The future of competitive surfing is in good hands. In Sydney, a number of the world's best junior surfers stamped their authority on the Carve Pro men's and women's QS1,000 at Maroubra.
The Qualifying Series is a melting pot. The surfers run the gamut of ages, and come from all over the world. QS competitors often talk about the sometimes dreaded reality of stepping from the Junior Series into the QS events, where the level of competition is a big jump up and competitors can spend years working their way up the ranks, dreaming of a spot on the elite Championship Tour.
A large part of the draw at the Carve Pro is made up of surfers ages 18 and younger who have made that jump into the competitive deep end -- and, yet they don't seem too phased. In fact, they're thriving: Of the surfers that made it to Round Three in Maroubra, 10 of the men and seven of the women were 18 and under.
One of them was Indonesia's next big thing, Rio Wiada, who has been turning heads at home for a while. Today he proved that he's no slouch in small, peaky summer beachbreaks, when he took out his Round Two competitors. Waida was closely followed into Round Three by 15-year-old Caleb Tancred.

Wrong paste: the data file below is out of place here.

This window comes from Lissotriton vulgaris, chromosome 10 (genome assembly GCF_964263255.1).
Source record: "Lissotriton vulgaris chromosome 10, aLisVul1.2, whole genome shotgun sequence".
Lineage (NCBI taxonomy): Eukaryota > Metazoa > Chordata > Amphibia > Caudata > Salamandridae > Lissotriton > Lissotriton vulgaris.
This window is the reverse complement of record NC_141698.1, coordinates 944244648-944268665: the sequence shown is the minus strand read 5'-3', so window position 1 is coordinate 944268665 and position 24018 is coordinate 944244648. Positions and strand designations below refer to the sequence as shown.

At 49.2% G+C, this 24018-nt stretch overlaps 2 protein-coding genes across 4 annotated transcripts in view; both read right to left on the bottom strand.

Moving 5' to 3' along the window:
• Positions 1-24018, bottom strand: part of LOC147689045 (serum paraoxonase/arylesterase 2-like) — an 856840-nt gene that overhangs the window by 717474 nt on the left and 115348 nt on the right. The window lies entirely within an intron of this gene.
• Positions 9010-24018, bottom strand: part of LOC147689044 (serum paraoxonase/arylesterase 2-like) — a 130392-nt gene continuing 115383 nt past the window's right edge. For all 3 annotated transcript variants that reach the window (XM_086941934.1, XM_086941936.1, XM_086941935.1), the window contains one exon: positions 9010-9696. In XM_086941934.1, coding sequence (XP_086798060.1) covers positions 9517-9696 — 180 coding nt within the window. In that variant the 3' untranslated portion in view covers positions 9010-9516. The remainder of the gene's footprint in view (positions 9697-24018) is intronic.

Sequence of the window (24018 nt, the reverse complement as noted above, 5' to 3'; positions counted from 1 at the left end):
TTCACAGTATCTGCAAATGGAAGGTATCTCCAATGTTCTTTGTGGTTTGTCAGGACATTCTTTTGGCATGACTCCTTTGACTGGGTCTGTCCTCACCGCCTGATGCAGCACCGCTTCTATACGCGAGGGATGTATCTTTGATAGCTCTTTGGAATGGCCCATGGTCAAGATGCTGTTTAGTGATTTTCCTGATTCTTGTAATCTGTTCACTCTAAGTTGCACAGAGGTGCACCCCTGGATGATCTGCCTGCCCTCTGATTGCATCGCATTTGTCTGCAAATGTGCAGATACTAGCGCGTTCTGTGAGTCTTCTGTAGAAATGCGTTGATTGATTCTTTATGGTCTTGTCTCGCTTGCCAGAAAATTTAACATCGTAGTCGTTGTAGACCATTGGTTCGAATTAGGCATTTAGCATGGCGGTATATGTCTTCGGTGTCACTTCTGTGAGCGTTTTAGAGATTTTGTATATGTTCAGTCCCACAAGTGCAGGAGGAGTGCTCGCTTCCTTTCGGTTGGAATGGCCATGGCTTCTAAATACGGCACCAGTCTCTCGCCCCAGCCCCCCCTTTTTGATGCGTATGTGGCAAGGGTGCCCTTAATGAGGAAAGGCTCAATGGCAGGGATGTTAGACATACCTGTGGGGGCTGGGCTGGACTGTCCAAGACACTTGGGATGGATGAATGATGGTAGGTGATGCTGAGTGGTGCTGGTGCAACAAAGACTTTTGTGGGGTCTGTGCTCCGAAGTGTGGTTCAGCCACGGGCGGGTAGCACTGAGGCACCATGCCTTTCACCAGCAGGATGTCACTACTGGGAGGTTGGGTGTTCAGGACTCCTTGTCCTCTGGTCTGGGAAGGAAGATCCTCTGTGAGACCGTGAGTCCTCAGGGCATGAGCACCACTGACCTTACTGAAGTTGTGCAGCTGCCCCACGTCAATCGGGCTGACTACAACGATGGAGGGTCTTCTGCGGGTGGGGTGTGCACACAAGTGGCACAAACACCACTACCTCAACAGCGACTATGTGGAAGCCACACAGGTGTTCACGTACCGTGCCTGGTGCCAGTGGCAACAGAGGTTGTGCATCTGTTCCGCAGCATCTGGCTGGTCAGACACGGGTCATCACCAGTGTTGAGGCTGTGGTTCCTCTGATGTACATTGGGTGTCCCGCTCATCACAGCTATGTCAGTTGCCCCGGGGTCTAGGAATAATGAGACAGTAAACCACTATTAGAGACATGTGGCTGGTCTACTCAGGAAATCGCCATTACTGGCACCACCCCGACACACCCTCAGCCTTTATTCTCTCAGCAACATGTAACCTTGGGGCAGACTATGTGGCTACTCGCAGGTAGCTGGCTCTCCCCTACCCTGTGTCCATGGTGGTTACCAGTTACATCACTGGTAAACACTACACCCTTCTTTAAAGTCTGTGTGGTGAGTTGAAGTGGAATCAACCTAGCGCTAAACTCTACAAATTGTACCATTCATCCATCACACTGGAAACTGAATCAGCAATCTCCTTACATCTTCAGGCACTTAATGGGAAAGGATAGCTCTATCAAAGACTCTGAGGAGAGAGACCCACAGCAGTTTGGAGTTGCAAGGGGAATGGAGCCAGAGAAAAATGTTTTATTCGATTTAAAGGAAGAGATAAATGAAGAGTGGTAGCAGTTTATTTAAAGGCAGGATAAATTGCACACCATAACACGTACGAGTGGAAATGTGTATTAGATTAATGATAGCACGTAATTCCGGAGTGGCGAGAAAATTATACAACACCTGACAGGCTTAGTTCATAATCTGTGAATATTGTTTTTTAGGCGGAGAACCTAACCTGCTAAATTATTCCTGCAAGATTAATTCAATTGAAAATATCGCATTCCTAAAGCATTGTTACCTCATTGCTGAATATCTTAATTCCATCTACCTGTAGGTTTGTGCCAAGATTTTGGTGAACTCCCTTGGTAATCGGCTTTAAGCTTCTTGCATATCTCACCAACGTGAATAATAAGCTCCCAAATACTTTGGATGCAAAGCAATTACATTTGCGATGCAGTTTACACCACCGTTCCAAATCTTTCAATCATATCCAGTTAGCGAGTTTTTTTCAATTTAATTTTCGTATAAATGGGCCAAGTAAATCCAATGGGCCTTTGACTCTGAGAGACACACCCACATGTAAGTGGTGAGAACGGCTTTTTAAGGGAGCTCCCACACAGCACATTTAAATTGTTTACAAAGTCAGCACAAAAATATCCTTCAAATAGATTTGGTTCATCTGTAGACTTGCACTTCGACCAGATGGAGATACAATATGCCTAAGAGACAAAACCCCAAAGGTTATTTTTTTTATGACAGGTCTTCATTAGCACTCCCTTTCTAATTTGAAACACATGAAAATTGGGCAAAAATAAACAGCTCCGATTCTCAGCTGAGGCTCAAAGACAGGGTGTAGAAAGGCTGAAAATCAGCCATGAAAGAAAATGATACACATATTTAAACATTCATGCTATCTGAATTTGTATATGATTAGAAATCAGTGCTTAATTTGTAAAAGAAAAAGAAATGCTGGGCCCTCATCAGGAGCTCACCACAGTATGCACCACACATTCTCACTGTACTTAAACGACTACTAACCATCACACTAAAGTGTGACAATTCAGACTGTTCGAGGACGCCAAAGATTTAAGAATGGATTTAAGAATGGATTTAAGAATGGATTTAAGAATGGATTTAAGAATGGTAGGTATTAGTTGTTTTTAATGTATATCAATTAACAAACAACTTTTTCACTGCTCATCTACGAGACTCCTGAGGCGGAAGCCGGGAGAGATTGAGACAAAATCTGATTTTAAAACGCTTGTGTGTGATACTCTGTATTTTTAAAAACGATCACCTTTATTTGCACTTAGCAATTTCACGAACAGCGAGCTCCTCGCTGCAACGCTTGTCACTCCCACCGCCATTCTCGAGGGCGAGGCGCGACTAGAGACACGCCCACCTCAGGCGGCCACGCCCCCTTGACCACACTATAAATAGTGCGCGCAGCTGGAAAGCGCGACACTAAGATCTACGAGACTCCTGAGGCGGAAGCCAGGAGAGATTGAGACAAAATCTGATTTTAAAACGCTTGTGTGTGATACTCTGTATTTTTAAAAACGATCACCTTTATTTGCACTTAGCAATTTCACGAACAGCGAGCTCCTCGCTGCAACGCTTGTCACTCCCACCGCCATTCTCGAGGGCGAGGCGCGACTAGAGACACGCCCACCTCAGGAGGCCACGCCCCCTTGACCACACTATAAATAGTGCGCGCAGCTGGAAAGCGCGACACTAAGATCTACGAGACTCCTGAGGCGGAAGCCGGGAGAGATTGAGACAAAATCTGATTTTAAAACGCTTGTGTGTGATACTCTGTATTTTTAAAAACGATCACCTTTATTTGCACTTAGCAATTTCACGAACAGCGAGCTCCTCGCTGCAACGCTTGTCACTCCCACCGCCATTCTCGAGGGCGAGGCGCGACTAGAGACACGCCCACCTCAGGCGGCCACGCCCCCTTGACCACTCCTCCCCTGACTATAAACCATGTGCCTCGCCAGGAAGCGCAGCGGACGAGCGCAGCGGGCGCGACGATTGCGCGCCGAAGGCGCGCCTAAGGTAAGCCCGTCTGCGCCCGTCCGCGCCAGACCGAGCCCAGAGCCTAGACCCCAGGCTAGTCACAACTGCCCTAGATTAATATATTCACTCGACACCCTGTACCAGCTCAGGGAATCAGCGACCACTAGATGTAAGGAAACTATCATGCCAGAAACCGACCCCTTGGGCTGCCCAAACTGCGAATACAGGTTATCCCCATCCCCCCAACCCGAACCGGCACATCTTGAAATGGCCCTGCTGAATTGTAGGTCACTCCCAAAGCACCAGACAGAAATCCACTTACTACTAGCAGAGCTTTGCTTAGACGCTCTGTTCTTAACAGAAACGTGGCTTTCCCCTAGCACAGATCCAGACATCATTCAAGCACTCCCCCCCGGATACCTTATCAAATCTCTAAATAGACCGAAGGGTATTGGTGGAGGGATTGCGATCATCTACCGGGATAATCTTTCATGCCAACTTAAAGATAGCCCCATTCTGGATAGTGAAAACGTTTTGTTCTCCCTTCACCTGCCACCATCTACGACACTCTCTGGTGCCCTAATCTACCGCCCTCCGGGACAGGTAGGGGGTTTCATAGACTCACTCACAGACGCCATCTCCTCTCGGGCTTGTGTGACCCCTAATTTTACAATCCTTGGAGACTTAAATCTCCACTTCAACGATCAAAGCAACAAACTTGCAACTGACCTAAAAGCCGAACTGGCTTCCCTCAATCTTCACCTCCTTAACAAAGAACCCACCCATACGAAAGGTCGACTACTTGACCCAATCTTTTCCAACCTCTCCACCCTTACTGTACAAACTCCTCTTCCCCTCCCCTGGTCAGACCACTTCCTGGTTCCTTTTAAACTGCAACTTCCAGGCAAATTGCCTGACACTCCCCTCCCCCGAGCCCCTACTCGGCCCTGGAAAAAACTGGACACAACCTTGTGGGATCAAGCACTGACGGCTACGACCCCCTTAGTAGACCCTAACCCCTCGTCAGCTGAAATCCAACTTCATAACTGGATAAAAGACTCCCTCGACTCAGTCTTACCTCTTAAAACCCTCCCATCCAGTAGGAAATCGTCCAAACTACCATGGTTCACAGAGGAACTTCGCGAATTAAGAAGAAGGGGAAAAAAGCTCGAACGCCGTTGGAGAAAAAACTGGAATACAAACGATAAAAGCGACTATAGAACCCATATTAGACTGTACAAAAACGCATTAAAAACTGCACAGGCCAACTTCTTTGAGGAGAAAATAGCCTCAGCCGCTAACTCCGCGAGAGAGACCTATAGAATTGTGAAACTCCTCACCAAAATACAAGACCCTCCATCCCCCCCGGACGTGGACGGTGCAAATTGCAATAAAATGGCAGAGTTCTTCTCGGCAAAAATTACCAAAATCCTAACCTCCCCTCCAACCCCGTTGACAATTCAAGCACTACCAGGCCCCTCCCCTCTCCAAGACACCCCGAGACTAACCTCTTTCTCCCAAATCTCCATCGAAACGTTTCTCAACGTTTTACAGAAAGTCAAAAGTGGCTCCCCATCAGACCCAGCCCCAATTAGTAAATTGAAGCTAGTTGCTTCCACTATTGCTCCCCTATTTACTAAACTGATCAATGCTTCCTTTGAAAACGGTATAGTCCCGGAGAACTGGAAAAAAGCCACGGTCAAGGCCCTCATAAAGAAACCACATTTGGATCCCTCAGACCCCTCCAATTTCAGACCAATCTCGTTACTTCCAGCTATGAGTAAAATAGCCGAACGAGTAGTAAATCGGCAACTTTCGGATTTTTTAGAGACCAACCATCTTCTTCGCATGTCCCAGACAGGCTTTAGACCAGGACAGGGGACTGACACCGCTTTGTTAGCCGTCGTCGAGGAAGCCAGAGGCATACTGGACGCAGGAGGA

Another young standout was South Africa's Jordy Maree, age 17, who also won his Round Two heat, finishing just above Japanese shredder Moto Tsuzuki. A couple heats prior, Byron Bay prodigy Kyuss King also moved his way into the seeded Round Three when he snuck a win over Bevan Willis by a 0.10 margin.
The women also had their fair share of juniors progressing. After finishing first and fifth at the World Junior Championship in Kiama recently, 16-year-old Aussies and best mates Macy Callaghan and Kobie Enright dominated in Round Two, which is not surprising. It was however, very encouraging to see Brazilian Taina Hinckel -- age 13 -- and India Robinson -- age 16 -- joining them in their quest.
Young surfers earning solid results is nothing new, but in a climate where half of the CT are in their late twenties, it's comforting to see the caliber of surfers that will be entertaining us for the next decade, and beyond.